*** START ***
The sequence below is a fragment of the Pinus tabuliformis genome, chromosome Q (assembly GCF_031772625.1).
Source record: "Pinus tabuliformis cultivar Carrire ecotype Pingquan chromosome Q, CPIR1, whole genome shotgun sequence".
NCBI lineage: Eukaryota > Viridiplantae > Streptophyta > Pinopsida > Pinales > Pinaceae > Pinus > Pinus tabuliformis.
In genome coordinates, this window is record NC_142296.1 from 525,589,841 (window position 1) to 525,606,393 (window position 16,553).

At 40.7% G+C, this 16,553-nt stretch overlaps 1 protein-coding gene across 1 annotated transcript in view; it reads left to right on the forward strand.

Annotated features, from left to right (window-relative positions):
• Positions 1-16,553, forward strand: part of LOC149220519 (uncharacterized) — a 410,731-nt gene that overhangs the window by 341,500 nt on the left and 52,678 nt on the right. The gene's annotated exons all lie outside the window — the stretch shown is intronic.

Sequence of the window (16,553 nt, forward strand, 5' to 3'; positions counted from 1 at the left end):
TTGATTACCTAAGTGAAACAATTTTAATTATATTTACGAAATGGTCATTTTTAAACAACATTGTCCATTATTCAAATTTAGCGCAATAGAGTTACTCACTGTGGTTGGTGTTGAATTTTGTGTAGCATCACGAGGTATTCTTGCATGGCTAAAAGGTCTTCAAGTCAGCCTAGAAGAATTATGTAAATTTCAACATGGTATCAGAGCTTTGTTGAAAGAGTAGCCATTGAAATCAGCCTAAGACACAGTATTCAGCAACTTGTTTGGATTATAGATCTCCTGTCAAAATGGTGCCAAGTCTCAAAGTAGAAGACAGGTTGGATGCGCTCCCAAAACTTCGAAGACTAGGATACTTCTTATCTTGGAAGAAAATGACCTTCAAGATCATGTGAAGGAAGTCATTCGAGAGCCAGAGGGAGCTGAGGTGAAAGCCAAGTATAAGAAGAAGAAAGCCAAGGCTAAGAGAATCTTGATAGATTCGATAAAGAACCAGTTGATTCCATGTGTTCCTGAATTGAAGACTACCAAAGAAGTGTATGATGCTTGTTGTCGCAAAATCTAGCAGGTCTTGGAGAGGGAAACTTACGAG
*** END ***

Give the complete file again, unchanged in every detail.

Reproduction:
The sequence below is a fragment of the Pinus tabuliformis genome, chromosome Q (assembly GCF_031772625.1).
Source record: "Pinus tabuliformis cultivar Carrire ecotype Pingquan chromosome Q, CPIR1, whole genome shotgun sequence".
NCBI lineage: Eukaryota > Viridiplantae > Streptophyta > Pinopsida > Pinales > Pinaceae > Pinus > Pinus tabuliformis.
In genome coordinates, this window is record NC_142296.1 from 525,589,841 (window position 1) to 525,606,393 (window position 16,553).

At 40.7% G+C, this 16,553-nt stretch overlaps 1 protein-coding gene across 1 annotated transcript in view; it reads left to right on the forward strand.

Annotated features, from left to right (window-relative positions):
• Positions 1-16,553, forward strand: part of LOC149220519 (uncharacterized) — a 410,731-nt gene that overhangs the window by 341,500 nt on the left and 52,678 nt on the right. The gene's annotated exons all lie outside the window — the stretch shown is intronic.

Sequence of the window (16,553 nt, forward strand, 5' to 3'; positions counted from 1 at the left end):
TTGATTACCTAAGTGAAACAATTTTAATTATATTTACGAAATGGTCATTTTTAAACAACATTGTCCATTATTCAAATTTAGCGCAATAGAGTTACTCACTGTGGTTGGTGTTGAATTTTGTGTAGCATCACGAGGTATTCTTGCATGGCTAAAAGGTCTTCAAGTCAGCCTAGAAGAATTATGTAAATTTCAACATGGTATCAGAGCTTTGTTGAAAGAGTAGCCATTGAAATCAGCCTAAGACACAGTATTCAGCAACTTGTTTGGATTATAGATCTCCTGTCAAAATGGTGCCAAGTCTCAAAGTAGAAGACAGGTTGGATGCGCTCCCAAAACTTCGAAGACTAGGATACTTCTTATCTTGGAAGAAAATGACCTTCAAGATCATGTGAAGGAAGTCATTCGAGAGCCAGAGGGAGCTGAGGTGAAAGCCAAGTATAAGAAGAAGAAAGCCAAGGCTAAGAGAATCTTGATAGATTCGATAAAGAACCAGTTGATTCCATGTGTTCCTGAATTGAAGACTACCAAAGAAGTGTATGATGCTTGTTGTCGCAAAATCTAGCAGGTCTTGGAGAGGGAAACTTACGAG